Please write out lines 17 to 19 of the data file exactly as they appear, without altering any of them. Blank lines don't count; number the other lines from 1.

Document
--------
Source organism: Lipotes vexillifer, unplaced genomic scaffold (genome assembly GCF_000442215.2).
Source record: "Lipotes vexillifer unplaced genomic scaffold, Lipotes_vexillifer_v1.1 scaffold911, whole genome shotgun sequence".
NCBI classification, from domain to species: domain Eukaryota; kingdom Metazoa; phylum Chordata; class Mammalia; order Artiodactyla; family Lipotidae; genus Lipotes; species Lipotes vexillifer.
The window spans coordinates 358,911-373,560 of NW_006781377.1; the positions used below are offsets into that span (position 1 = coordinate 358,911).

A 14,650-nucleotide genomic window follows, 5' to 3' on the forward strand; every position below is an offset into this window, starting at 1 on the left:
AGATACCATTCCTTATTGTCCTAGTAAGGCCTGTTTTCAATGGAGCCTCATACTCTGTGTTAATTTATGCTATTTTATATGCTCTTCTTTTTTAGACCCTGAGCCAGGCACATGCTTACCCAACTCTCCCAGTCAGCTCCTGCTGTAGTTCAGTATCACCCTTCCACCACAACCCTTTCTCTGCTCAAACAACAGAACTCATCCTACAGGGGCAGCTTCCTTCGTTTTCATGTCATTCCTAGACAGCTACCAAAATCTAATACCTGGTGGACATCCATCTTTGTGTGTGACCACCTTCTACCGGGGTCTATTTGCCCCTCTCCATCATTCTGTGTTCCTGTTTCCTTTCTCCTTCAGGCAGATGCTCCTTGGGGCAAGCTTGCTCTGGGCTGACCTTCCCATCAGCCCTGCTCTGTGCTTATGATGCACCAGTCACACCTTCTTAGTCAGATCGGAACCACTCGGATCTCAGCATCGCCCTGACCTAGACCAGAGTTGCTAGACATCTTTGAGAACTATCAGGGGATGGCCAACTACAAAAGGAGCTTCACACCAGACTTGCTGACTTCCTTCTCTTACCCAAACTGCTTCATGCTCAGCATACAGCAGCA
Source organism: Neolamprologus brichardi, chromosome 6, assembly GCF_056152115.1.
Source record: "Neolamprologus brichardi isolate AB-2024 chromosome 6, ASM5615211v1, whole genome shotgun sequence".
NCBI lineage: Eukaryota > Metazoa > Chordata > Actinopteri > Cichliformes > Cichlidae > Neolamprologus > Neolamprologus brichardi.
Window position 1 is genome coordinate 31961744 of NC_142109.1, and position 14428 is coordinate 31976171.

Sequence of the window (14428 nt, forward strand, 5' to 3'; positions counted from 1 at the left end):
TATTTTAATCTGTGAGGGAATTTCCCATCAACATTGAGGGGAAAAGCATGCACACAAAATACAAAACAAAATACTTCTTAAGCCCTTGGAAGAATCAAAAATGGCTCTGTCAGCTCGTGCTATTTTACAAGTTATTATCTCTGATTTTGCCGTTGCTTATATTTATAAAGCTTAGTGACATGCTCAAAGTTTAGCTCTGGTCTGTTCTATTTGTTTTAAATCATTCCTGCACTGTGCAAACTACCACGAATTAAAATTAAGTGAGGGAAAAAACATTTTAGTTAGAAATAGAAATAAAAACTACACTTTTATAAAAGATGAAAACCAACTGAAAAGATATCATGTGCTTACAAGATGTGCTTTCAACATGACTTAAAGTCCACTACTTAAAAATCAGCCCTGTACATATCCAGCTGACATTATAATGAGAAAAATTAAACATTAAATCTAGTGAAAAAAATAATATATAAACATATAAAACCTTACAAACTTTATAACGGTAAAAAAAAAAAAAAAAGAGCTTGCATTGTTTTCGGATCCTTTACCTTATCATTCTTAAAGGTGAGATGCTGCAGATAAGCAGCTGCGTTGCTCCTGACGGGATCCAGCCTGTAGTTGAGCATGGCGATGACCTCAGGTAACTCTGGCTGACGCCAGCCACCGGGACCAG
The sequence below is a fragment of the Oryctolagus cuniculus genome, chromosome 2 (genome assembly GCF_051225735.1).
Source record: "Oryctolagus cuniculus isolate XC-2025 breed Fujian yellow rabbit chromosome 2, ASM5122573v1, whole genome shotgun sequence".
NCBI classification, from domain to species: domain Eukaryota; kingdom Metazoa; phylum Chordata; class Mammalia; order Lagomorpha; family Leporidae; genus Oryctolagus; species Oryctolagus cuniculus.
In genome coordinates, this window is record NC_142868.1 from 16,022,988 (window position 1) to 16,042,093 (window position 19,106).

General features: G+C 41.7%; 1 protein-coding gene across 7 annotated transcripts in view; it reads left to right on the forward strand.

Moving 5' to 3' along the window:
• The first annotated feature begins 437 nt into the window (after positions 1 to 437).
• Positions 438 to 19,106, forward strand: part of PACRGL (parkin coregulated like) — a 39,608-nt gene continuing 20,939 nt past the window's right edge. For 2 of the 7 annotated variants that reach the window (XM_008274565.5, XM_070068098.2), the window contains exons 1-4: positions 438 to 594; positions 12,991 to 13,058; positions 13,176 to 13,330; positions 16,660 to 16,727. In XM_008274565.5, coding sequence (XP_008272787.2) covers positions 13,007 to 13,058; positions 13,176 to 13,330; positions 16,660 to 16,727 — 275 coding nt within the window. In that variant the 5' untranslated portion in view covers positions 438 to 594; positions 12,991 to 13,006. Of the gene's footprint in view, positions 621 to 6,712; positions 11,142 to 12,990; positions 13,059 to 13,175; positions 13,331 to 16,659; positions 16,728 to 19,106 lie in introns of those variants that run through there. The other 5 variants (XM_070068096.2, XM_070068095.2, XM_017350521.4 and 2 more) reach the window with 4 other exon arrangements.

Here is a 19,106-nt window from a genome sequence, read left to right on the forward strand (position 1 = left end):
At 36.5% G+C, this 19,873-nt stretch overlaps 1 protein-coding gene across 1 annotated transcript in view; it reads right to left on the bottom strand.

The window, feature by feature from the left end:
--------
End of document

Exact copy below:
General features: G+C 41.7%; 1 protein-coding gene across 7 annotated transcripts in view; it reads left to right on the forward strand.

Moving 5' to 3' along the window:
• The first annotated feature begins 437 nt into the window (after positions 1 to 437).